A quick google image search on “things that look the same” reveals not just how similar to each other rocks, fruit, trees, animals, food, buildings and people can appear, but how sharply tuned is our propensity to find similarity wherever we can.
The philosophy of the French scholar Jacques Gaffarel (1601-1681) exemplified a pre-modern understanding of the universe based on resemblances: attaching significance to similarities in how things look. An interesting book on Gaffarel by Hiro Hirai includes illustrations by Gaffarel’s contemporaries: e.g. showing the teeth in a human jawbone that resemble the seed casings of a pinecone, fungus on a twig, and the seeds in a split pomegranate. Another illustration shows that the eye of a fly resembles the skin of a blackberry or a strawberry.
To the pre-moderns the latter resemblance was a reasonable way to account for the attraction of the fly to the fruit. (I think that concept would later inform theories of adaptation and evolution). Gaffarel’s resemblance theory offered explanations for how such relationships might operate, notably in explaining how scorpion stings could be cured by stone objects that are shaped like scorpions.
Proquest provides an online version of Gaffarel’s text: Unheard-of Curiosities Concerning the Talismanical Sculpture of the Persians; The Horoscope of the Patriarkes; and the Reading of the Stars, and the scorpion cure is described on pp. 130-131. However, it’s easier to quote what Hiro Hirai says about Gaffarel on the cure. For “figure” of a scorpion read “figurine” or “carving.”
“One of the medicinal powers highlighted by Gaffarel is the use of the figure of a scorpion against scorpion bites. Why does the figure of a venomous beast heal a wound caused by scorpion bites rather than harm it? … When the figure of a scorpion, represented on a stone, encounters in nature a poisonous humidity suitable for a living scorpion, the figure absorbs this humidity and gradually perfects itself to become a living scorpion. … When the scorpion figure finds the poisonous qualities imprinted by the living scorpion in such humidity and absorbs them as food, the wound is no longer affected by these poisonous qualities and will be cured. According to Gaffarel, this phenomenon is also evident when mashed or powdered scorpion is used to cure scorpion bites” (81).
Michel Foucault explains the pre-modern era in his book The Order of Things in terms of how people drew on resemblances. The pre-modern period, including the Middle Ages and Renaissance, was governed by resemblance: look for what is similar between things, whether causal, systemic or accidental, and group them together. See post A brief history of signs. Such groupings yielded potential advantages, not least an explanation of causes and the hope of medical cures.
Gaffarel’s writings were well known and respected in the 17th century. According to at least one source (Vladimir Kirsanov) the philosophers Rene Descartes (1596-1650) and Gottfried Leibniz (1646-1716) knew of Gaffarel’s writing.
Gaffarel is of interest as a proponent of cryptic writing, and notably the alluring presentation of what he terms “The Celestial Hebrew Alphabet”. That exploits apparent correspondences between constellations and letters of the alphabet. He seems to present this system as an alternative or complement to the signs of the zodiac and for reading the sky for interpretations of earthly events now and in the future. This illustration is from the ProQuest scan of Gaffarel’s Unheard-of Curiosities.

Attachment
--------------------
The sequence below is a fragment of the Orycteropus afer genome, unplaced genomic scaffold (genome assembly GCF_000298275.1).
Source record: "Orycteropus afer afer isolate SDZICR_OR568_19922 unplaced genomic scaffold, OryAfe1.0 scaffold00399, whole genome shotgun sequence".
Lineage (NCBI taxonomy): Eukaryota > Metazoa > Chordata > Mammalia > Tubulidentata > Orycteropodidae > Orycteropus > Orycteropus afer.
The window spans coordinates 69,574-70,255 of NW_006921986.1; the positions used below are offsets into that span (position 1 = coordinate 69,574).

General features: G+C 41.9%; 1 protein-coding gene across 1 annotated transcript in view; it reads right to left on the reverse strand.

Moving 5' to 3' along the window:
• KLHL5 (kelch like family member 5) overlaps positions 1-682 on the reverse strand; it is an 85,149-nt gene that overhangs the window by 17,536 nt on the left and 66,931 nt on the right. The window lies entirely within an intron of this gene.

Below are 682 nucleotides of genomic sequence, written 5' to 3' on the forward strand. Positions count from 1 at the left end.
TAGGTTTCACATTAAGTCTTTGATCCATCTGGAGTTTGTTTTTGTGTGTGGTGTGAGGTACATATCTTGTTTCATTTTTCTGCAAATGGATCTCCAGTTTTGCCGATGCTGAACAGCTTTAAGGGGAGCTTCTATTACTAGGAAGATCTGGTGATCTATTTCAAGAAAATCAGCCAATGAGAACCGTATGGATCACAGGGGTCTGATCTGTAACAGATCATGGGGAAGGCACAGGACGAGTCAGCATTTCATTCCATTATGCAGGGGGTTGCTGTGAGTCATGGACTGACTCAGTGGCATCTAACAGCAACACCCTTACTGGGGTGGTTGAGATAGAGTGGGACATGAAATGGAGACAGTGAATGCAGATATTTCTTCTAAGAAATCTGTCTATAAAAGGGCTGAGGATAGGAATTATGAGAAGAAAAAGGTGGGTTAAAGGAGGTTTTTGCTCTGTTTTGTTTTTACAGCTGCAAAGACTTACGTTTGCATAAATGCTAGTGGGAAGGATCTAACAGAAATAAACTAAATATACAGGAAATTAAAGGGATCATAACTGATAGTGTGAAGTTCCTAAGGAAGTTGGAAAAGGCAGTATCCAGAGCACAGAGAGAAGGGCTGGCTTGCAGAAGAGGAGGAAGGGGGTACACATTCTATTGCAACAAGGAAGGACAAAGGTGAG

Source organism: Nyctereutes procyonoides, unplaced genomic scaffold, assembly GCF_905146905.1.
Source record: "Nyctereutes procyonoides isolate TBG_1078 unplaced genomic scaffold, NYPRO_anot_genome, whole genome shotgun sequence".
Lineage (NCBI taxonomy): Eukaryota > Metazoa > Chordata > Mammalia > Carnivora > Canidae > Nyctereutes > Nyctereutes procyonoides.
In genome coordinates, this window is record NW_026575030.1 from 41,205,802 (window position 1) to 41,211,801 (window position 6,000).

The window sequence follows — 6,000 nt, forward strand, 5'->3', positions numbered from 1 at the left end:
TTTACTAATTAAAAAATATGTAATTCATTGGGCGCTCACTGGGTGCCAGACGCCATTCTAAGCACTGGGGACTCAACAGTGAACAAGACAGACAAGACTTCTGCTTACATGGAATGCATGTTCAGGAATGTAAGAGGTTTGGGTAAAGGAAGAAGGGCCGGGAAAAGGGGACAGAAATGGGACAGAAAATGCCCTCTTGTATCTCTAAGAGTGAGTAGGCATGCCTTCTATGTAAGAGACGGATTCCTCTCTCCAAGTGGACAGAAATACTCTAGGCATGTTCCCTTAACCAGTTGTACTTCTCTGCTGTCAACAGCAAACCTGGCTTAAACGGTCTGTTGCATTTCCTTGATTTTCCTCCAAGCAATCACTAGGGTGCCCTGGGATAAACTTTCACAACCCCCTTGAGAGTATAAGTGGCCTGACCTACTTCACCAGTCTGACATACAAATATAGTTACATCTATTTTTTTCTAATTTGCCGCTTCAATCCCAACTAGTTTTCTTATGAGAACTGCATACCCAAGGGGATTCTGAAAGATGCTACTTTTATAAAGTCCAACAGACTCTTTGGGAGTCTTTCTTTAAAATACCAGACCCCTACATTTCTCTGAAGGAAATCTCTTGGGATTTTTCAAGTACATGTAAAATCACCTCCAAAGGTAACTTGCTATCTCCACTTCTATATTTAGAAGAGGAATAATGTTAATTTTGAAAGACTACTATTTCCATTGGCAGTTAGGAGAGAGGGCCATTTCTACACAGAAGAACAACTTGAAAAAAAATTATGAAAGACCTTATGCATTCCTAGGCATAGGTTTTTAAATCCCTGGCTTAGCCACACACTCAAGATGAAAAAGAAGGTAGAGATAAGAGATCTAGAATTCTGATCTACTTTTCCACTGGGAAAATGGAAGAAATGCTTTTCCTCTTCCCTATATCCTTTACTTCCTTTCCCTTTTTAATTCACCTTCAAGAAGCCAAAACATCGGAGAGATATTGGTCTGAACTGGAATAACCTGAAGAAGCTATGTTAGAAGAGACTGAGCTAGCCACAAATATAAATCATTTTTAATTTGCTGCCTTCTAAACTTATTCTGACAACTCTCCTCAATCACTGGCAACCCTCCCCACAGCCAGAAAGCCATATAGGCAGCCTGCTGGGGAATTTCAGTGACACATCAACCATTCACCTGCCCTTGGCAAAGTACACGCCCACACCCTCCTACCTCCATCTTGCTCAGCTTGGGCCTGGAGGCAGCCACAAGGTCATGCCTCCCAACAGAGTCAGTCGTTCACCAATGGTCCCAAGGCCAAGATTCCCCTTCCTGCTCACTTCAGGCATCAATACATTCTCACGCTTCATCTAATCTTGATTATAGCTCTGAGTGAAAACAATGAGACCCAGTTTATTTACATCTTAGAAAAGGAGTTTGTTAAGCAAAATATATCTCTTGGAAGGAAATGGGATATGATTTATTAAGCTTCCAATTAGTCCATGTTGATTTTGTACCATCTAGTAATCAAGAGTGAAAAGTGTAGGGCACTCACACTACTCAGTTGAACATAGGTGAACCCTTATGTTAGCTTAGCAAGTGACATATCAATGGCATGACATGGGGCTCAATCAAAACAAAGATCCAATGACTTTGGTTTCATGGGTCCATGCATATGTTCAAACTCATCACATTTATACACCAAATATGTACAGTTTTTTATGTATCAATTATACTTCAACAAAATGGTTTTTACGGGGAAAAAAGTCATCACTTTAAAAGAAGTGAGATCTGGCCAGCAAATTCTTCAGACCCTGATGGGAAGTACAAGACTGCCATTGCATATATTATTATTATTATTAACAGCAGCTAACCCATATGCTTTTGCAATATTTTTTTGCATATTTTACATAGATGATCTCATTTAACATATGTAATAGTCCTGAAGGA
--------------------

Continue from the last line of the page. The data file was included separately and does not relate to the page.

A helpful article by Arnold Lebeuf explains the authority claims behind the system.
“The Renaissance esoteric tradition of sky alphabet was directly influenced by the Jewish Cabbalah, mystic ideas presenting the creation of God as a text, a piece of literature, a mathematical and semantic potential of creative combinations” (320).
Of course, it’s easy for the modern mind to refute such propositions.
“in a quasi infinity of points and their arbitrary combinations, the only trouble is with choice. With such methods, one can find and prove anything at all, at best it makes a good gymnastic for the brains [sic]” (319).
Here are some results of Google image search on “covid icon.” Is the infamous sphere with pinhead spikes now the celestial curative, talisman and figure of our times?
- Foucault, Michel (1973). The Order of Things: An Archaeology of the Human Sciences, tans. R.D. Laing, New York: Vintage Books.
- Gaffarel, James. 1650. Unheard-of Curiosities Concerning the Talismanical Sculpture of the Persians; The Horoscope of the Patriarkes; and the Reading of the Stars. Trans. Edmund Chilmead. ProQuest
- Hirai, Hiro. 2014. Images, Talismans and Medicine in Gaffarel. In Hiro (ed) Hirai (ed.), Jacques Gaffarel: Between Magic and Science: 73-84. Pisa: Fabrizio Serra Editore.
- Kirsanov, Vladimir. 2006. Leibniz in Paris. In M. Kokowski (ed.), The Global and the Local: The History of Science and the Cultural Integration of Europe. Proceedings of the 2nd ICESHS (September 6–9) 353-364. Cracow, Poland: International Conference of the European Society for the History of Science.
- Lebeuf, Arnold. 2011. The alphabet and the sky. In Enrico Maria Corsini (ed.), The Inspiration of Astronomical Phenomena VI ASP Conference Series: 317-326: Astronomical Society of the Pacific.